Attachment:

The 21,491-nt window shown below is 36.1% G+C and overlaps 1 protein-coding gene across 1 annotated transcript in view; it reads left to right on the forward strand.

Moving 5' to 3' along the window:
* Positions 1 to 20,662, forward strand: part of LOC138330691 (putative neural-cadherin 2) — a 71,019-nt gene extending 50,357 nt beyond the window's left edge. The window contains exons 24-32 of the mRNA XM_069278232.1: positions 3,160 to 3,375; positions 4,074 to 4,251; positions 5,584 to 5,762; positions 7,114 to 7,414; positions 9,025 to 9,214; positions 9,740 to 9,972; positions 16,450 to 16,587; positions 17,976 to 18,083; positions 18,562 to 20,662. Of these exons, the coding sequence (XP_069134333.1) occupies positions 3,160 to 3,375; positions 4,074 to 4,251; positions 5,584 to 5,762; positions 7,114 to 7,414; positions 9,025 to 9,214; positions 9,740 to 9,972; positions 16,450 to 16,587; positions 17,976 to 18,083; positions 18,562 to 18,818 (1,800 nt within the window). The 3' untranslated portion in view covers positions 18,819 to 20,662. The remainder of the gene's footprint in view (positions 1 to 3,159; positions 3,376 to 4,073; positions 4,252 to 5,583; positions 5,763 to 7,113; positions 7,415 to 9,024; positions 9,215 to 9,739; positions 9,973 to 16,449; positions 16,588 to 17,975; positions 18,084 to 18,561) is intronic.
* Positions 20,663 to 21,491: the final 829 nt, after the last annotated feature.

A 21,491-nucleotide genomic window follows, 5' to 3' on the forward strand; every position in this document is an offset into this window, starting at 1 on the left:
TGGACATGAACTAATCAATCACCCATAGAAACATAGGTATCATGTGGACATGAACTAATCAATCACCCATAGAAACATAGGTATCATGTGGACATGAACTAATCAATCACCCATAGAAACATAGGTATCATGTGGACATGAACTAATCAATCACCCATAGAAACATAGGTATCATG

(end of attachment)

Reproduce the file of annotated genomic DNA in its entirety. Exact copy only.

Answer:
The 21,491-nt window shown below is 36.1% G+C and overlaps 1 protein-coding gene across 1 annotated transcript in view; it reads left to right on the forward strand.

Moving 5' to 3' along the window:
* Positions 1 to 20,662, forward strand: part of LOC138330691 (putative neural-cadherin 2) — a 71,019-nt gene extending 50,357 nt beyond the window's left edge. The window contains exons 24-32 of the mRNA XM_069278232.1: positions 3,160 to 3,375; positions 4,074 to 4,251; positions 5,584 to 5,762; positions 7,114 to 7,414; positions 9,025 to 9,214; positions 9,740 to 9,972; positions 16,450 to 16,587; positions 17,976 to 18,083; positions 18,562 to 20,662. Of these exons, the coding sequence (XP_069134333.1) occupies positions 3,160 to 3,375; positions 4,074 to 4,251; positions 5,584 to 5,762; positions 7,114 to 7,414; positions 9,025 to 9,214; positions 9,740 to 9,972; positions 16,450 to 16,587; positions 17,976 to 18,083; positions 18,562 to 18,818 (1,800 nt within the window). The 3' untranslated portion in view covers positions 18,819 to 20,662. The remainder of the gene's footprint in view (positions 1 to 3,159; positions 3,376 to 4,073; positions 4,252 to 5,583; positions 5,763 to 7,113; positions 7,415 to 9,024; positions 9,215 to 9,739; positions 9,973 to 16,449; positions 16,588 to 17,975; positions 18,084 to 18,561) is intronic.
* Positions 20,663 to 21,491: the final 829 nt, after the last annotated feature.

A 21,491-nucleotide genomic window follows, 5' to 3' on the forward strand; every position in this document is an offset into this window, starting at 1 on the left:
TGGACATGAACTAATCAATCACCCATAGAAACATAGGTATCATGTGGACATGAACTAATCAATCACCCATAGAAACATAGGTATCATGTGGACATGAACTAATCAATCACCCATAGAAACATAGGTATCATGTGGACATGAACTAATCAATCACCCATAGAAACATAGGTATCATG